1 October 2010
Every chromosome in a developing IVF embryo can now be tested
Australian scientists are in the final stages of validating the new method of comprehensive screening of IVF eggs and embryos for the full range of chromosomal disorders, a service that will be available within weeks at Melbourne IVF, with IVFAustralia and Queensland Fertility Group to follow.
“Single cell microarray testing enables us to identify and test every chromosome in a developing embryo which is a significant advance on current technology where only 8-10 chromosomes could be tested. The microarray test is rapid and results are available within 36 hours which now means we can transfer an unaffected fresh embryo, offering higher pregnancy rates for IVF patients,” said Dr Leeanda Wilton, Scientific Director of preimplantation genetics for Melbourne IVF, IVFAustralia and Queensland Fertility Group.
The European Society of Human Reproduction and Embryology (ESHRE) announced this week the birth of the first babies resulting from the world’s first study on comprehensive genetic screening of eggs before IVF.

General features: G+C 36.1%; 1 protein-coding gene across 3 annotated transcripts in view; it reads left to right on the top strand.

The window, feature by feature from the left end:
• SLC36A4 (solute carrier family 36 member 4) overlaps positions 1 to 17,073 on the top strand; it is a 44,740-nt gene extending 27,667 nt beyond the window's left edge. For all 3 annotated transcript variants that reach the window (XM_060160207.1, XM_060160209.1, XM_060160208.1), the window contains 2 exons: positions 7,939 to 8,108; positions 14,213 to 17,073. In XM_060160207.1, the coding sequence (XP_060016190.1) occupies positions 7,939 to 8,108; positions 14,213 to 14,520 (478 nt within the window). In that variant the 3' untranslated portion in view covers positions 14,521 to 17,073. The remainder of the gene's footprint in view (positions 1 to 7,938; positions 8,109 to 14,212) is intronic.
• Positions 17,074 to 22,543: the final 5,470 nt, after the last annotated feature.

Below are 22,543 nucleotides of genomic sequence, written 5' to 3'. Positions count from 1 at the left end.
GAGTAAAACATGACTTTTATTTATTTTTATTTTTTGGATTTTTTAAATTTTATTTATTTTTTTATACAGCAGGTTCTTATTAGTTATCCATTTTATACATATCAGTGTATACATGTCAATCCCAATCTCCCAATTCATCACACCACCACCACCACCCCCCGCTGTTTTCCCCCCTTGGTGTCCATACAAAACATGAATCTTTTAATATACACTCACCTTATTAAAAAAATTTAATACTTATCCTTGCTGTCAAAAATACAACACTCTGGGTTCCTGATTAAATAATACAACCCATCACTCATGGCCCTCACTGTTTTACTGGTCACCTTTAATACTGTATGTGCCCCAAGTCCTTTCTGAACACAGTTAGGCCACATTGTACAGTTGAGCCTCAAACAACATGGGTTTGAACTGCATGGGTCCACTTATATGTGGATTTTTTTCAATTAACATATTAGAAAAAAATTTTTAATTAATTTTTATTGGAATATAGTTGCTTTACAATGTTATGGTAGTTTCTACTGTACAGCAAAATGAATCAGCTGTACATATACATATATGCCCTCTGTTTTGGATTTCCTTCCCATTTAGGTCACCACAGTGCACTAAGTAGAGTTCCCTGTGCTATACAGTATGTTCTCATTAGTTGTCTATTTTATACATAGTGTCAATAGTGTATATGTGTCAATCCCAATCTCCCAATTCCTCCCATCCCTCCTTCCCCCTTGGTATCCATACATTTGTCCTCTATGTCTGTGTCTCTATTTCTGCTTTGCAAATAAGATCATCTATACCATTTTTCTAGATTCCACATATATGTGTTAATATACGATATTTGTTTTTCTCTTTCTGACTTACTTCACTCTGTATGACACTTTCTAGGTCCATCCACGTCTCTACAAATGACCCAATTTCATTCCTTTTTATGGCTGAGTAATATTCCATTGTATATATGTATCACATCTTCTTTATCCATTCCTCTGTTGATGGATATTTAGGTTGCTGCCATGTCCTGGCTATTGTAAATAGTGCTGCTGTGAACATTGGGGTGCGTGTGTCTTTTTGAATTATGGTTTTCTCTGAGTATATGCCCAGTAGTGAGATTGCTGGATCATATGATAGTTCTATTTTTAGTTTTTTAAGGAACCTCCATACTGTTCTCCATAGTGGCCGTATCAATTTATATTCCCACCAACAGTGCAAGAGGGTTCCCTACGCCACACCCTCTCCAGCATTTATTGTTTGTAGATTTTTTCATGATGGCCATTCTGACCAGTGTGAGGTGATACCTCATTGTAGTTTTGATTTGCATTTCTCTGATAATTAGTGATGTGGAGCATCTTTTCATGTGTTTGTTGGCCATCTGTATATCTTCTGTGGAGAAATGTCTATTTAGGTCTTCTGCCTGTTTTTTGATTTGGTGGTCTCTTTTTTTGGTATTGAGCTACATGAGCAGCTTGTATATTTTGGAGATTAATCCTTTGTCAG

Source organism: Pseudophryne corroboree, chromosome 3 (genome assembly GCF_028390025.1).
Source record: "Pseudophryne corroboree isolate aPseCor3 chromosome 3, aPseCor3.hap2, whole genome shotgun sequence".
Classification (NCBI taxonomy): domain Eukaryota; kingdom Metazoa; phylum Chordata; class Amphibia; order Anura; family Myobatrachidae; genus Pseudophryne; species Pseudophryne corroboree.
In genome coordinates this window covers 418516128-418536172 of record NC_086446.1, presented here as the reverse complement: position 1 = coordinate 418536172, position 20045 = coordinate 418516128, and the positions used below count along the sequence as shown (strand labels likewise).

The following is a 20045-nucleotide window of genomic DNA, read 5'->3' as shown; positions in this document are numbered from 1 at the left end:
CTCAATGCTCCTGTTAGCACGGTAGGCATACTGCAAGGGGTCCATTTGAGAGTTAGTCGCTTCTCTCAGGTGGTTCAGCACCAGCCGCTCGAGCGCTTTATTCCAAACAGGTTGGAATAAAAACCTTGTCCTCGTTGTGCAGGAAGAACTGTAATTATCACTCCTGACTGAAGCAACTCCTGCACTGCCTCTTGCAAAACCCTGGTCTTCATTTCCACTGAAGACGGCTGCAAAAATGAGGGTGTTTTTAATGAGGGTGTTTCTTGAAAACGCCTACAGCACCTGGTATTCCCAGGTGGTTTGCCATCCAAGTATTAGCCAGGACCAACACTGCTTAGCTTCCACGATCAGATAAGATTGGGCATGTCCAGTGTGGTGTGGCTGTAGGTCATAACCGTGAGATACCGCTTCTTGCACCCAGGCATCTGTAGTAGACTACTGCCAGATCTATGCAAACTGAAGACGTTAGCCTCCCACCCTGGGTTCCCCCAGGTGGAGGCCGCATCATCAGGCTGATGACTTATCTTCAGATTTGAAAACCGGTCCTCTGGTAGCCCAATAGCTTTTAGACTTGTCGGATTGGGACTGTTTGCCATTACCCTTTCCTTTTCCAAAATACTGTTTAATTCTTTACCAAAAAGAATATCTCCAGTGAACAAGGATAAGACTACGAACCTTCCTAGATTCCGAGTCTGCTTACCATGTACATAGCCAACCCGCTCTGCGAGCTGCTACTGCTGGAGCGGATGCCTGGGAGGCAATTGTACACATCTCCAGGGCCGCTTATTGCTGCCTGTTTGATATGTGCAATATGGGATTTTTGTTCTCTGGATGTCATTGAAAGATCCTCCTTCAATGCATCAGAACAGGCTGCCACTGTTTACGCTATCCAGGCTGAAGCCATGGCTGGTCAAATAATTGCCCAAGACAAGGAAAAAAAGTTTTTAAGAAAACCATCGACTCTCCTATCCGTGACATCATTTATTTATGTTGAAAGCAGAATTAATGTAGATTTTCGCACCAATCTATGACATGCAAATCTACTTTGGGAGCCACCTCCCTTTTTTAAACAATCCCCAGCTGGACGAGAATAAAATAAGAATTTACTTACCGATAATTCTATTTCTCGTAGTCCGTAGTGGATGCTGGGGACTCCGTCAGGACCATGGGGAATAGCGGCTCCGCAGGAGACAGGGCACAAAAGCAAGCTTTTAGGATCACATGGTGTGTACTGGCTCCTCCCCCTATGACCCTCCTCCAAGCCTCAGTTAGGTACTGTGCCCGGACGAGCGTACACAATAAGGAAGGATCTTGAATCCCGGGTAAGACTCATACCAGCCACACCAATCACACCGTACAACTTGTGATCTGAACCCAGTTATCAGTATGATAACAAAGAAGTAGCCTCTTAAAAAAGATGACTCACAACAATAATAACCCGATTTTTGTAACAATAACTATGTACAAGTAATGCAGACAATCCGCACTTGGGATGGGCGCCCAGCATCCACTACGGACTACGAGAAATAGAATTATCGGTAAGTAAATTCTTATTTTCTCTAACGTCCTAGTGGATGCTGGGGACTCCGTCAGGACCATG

“Whilst the ESHRE report is encouraging we know that it is limited to testing errors that occur in eggs. We will use this new microarray comparative genomic hybridisation (aCGH) technique on embryos as it is well documented that many additional errors occur in the first three days of an embryo’s development,“ said Dr Wilton.
“This microarray technique builds on the ground breaking technology developed at Melbourne IVF ten years ago where we proved testing for only 8 chromosomes is inadequate as up to 30 % of embryos we thought were normal had an error on another chromosome that we were not able to test for,” she said.
“The new technique builds on the former CGH technology which was time consuming. The long wait for results meant that embryos had to be frozen and transferred at a later stage” Dr Wilton explained. The microarray CGH technique to be used by Dr Wilton’s team has several advantages over other methods:
- CGH tests all 23 pairs of chromosomes in a cell, not just a limited number (as in former methods)
- The cell tested is taken from an early stage embryo at the time when the maximum number of chromosome disorders are evident
- Results will be delivered within 36 hours enabling fresh transfer of unaffected embryos.
The IVF patients most likely to benefit from this technique are women over 38 years of age, those with known hereditary chromosomal conditions, a record of unsuccessful IVF, and those with a history of miscarriage. All of these conditions are associated with a higher than average rate of embryonic chromosomal abnormality.
Patients wishing to learn more about this new technology and what it means for them should contact their Queensland Fertility Group Specialist.
New patients should contact our dedicated nursing team on 1800 111 483 or complete the form below.